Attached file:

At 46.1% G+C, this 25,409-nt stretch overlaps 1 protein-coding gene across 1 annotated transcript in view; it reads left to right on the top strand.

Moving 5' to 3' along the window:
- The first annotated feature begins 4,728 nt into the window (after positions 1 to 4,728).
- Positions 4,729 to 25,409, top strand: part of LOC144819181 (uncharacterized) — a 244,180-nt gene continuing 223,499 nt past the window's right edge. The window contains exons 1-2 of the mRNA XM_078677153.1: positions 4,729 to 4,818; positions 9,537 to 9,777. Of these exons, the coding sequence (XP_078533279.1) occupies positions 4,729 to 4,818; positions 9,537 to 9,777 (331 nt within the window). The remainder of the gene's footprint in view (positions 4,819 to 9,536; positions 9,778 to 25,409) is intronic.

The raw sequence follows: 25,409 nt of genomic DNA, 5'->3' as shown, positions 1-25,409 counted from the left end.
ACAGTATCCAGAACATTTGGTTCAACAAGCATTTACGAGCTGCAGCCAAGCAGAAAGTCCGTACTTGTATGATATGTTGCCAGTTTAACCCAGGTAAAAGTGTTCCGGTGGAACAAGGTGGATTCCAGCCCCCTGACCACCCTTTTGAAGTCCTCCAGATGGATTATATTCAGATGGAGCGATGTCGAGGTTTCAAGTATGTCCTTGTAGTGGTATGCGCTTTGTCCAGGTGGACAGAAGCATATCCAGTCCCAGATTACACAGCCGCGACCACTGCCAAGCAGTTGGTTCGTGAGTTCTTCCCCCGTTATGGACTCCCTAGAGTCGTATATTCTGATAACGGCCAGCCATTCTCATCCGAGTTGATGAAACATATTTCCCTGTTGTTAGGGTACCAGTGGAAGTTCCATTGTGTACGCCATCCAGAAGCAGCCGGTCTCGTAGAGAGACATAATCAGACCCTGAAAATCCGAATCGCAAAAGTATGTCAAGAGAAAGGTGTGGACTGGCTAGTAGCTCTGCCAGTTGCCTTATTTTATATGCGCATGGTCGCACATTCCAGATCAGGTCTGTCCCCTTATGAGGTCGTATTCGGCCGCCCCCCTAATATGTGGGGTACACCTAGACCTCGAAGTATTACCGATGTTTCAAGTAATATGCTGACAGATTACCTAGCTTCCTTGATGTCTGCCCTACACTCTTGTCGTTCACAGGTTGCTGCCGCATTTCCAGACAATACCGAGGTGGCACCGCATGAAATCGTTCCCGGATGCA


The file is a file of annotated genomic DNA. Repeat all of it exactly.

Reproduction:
At 46.1% G+C, this 25,409-nt stretch overlaps 1 protein-coding gene across 1 annotated transcript in view; it reads left to right on the top strand.

Moving 5' to 3' along the window:
- The first annotated feature begins 4,728 nt into the window (after positions 1 to 4,728).
- Positions 4,729 to 25,409, top strand: part of LOC144819181 (uncharacterized) — a 244,180-nt gene continuing 223,499 nt past the window's right edge. The window contains exons 1-2 of the mRNA XM_078677153.1: positions 4,729 to 4,818; positions 9,537 to 9,777. Of these exons, the coding sequence (XP_078533279.1) occupies positions 4,729 to 4,818; positions 9,537 to 9,777 (331 nt within the window). The remainder of the gene's footprint in view (positions 4,819 to 9,536; positions 9,778 to 25,409) is intronic.

The raw sequence follows: 25,409 nt of genomic DNA, 5'->3' as shown, positions 1-25,409 counted from the left end.
ACAGTATCCAGAACATTTGGTTCAACAAGCATTTACGAGCTGCAGCCAAGCAGAAAGTCCGTACTTGTATGATATGTTGCCAGTTTAACCCAGGTAAAAGTGTTCCGGTGGAACAAGGTGGATTCCAGCCCCCTGACCACCCTTTTGAAGTCCTCCAGATGGATTATATTCAGATGGAGCGATGTCGAGGTTTCAAGTATGTCCTTGTAGTGGTATGCGCTTTGTCCAGGTGGACAGAAGCATATCCAGTCCCAGATTACACAGCCGCGACCACTGCCAAGCAGTTGGTTCGTGAGTTCTTCCCCCGTTATGGACTCCCTAGAGTCGTATATTCTGATAACGGCCAGCCATTCTCATCCGAGTTGATGAAACATATTTCCCTGTTGTTAGGGTACCAGTGGAAGTTCCATTGTGTACGCCATCCAGAAGCAGCCGGTCTCGTAGAGAGACATAATCAGACCCTGAAAATCCGAATCGCAAAAGTATGTCAAGAGAAAGGTGTGGACTGGCTAGTAGCTCTGCCAGTTGCCTTATTTTATATGCGCATGGTCGCACATTCCAGATCAGGTCTGTCCCCTTATGAGGTCGTATTCGGCCGCCCCCCTAATATGTGGGGTACACCTAGACCTCGAAGTATTACCGATGTTTCAAGTAATATGCTGACAGATTACCTAGCTTCCTTGATGTCTGCCCTACACTCTTGTCGTTCACAGGTTGCTGCCGCATTTCCAGACAATACCGAGGTGGCACCGCATGAAATCGTTCCCGGATGCA